Please pay it forward this holiday season and every day. Without prompt. Without inquiry. You can't take it with you. The smile you give, a hug, a cup of coffee, can mean the world to someone. Everyone has bad days and you might be the light in someone's tunnel.
I write contemporary romance. What does this mean? Everyday relatable people. I don't write about millionaires, hard core bikers, space aliens, shifters, sparkling vampires etc. I write about nurses, neighbors, colleagues, roommates and someone you may have walked past on the street. I write from what I see and what I know. People watching makes awesome writing fodder. I hope you enjoy my stories.
Winter equals soup season! As I write this blog post, I am making a huge pot of chicken soup. Everyone has their own recipes for chicken soup but here is mine. I grew up in my grandma's apron strings and she never measured anything. So bear with me because I am cut from the same cloth.
Jody's Chicken Soup
One whole chicken cut up
One large or two small onions, diced
One green or red pepper, diced
Half a bunch of celery, diced
Half a bag of carrots, peeled and diced
Half head of garlic peeled and minced
Fistful of cilantro plucked from its stems, plucked and chopped fine
Parsley, 2 Bay leaves, Oregano, Italian seasoning blend, Cumin and a packet of Sazon
2 medium Russet or Yukon Gold potatoes, peeled and cubed
32 oz container of Chicken Broth/Stock*
Noodles of choice--I use little star pastinis because I think they are cute and less slurping.
First take all skin off chicken and trim fat. Take clean pieces and put in large stock pot. Take bones and parts (not skin) and put in another pot.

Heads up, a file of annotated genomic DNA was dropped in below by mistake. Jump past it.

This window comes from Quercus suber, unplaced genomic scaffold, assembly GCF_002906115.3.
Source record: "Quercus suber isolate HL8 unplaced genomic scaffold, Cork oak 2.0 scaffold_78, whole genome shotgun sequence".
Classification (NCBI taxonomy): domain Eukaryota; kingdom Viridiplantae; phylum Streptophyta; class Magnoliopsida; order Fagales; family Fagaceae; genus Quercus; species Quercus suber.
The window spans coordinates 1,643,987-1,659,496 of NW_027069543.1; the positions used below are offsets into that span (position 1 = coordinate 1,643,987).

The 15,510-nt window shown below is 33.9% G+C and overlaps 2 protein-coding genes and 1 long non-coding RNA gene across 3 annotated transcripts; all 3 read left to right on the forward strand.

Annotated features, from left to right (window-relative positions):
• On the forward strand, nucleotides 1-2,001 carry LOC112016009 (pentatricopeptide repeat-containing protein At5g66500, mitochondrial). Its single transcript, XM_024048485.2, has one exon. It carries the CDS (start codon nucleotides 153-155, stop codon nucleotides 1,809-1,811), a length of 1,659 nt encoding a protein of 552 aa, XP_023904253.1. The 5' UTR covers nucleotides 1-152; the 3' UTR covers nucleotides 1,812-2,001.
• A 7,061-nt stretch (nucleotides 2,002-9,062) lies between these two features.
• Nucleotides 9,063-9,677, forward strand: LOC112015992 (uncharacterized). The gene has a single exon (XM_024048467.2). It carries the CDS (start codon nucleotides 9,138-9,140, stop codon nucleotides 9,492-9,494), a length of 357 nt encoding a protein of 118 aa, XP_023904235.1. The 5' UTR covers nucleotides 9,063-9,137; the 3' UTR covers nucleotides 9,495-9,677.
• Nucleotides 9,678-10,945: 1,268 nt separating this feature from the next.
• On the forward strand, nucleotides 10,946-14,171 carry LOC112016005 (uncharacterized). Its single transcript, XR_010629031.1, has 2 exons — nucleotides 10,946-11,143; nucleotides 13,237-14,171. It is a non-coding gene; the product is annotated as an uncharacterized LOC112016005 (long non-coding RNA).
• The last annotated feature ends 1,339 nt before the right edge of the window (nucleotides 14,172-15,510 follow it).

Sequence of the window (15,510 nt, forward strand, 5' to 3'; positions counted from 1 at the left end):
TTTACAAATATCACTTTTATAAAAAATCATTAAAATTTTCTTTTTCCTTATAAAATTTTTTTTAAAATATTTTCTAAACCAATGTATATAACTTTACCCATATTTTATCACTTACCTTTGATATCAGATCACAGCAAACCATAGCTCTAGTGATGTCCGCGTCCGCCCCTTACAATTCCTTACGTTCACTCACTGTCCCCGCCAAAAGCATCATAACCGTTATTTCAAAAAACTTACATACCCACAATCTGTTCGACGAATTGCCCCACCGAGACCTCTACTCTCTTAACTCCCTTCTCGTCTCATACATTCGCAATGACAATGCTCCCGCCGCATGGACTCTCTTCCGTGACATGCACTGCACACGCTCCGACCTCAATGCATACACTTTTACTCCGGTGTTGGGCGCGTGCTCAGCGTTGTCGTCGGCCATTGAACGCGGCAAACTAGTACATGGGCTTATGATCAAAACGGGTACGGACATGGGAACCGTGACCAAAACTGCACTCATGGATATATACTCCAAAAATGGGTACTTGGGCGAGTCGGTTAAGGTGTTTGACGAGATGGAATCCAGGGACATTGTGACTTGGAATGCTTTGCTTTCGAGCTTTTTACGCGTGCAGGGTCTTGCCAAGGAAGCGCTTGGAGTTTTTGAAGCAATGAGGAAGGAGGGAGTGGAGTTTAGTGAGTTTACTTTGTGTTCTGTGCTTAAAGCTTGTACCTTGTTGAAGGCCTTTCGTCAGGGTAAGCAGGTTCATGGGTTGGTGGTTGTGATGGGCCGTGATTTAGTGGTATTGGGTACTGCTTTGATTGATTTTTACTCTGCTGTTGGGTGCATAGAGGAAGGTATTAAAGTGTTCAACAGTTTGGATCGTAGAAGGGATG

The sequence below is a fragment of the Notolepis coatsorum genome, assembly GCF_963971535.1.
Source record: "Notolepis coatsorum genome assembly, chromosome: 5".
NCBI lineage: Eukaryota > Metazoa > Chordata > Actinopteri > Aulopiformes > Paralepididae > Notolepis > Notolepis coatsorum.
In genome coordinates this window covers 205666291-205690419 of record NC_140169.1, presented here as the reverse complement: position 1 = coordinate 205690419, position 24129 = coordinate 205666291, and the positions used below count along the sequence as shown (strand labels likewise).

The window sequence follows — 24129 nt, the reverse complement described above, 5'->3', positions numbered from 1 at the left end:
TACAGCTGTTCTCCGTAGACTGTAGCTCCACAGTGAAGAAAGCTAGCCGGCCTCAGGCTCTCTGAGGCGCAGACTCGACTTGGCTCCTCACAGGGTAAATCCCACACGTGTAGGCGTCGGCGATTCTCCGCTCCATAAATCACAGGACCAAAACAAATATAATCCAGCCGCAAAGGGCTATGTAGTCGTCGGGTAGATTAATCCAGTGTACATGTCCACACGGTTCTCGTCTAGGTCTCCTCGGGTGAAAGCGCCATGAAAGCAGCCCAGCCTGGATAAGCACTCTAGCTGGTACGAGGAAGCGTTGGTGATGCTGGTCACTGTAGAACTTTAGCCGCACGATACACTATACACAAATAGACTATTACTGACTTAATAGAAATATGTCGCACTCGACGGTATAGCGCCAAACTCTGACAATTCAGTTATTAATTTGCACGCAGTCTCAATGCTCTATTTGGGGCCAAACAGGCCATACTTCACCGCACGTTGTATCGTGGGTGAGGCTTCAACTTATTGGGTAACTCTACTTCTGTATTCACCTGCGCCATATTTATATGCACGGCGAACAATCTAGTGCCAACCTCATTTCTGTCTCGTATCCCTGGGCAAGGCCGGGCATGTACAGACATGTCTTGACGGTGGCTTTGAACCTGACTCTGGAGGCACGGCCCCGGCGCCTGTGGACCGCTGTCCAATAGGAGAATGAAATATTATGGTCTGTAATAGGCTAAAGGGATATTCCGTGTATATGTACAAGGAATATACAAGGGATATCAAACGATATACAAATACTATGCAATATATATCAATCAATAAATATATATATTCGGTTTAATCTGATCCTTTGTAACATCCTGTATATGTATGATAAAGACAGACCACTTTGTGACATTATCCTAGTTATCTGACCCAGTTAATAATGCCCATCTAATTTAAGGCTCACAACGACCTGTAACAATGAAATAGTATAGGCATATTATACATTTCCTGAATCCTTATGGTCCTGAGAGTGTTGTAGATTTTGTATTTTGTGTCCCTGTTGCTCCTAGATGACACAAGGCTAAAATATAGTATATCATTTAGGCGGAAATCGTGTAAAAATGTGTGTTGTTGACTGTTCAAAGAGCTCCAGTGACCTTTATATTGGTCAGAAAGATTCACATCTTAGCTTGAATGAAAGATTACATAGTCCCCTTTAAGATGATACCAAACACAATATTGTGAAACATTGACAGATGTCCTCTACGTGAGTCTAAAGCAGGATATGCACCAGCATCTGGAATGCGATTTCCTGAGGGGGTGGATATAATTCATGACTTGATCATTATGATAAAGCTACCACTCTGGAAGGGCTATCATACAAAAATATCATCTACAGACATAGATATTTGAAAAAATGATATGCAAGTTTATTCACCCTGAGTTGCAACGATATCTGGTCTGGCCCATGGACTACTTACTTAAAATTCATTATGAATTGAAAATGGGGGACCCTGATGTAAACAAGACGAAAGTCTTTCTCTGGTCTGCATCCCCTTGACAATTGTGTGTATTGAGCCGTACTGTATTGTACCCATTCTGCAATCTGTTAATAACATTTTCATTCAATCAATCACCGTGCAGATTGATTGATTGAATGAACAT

Do all your vegetable prep and reserve the ends and trimming and put in other pot for stock with chicken bones and spare parts.
Put all vegetables (except potatoes) with clean chicken into large stock pot and fill with water. Season with spices. Bring to Boil.
Season stock pot of chicken spare parts, bones and vegetable scraps with same spices and fill with water. Bring to boil and reduce heat to low to simmer.
Boil both pots down to reduce by half. I pull the chicken out and shred it off the bones and put the bones into stock pot and continue to reduce. You can leave them in pieces if you want.
Drain stock and put stock into the big "clean" pot. Discard the scraps (or add to your compost or garden if you do that sort of thing)
Add potatoes. Continue to cook until potatoes are al dente. If you are a small family- cook pastini separately and add as you wish to eat because they tend to soak up all the soup liquid. If you think all soup will be consumed by your family then add pastinis right to the soup.
**If you don't want to be bothered making your own stock then use store bought chicken stock/broth. I tend to use both anyways to add more liquid as needed.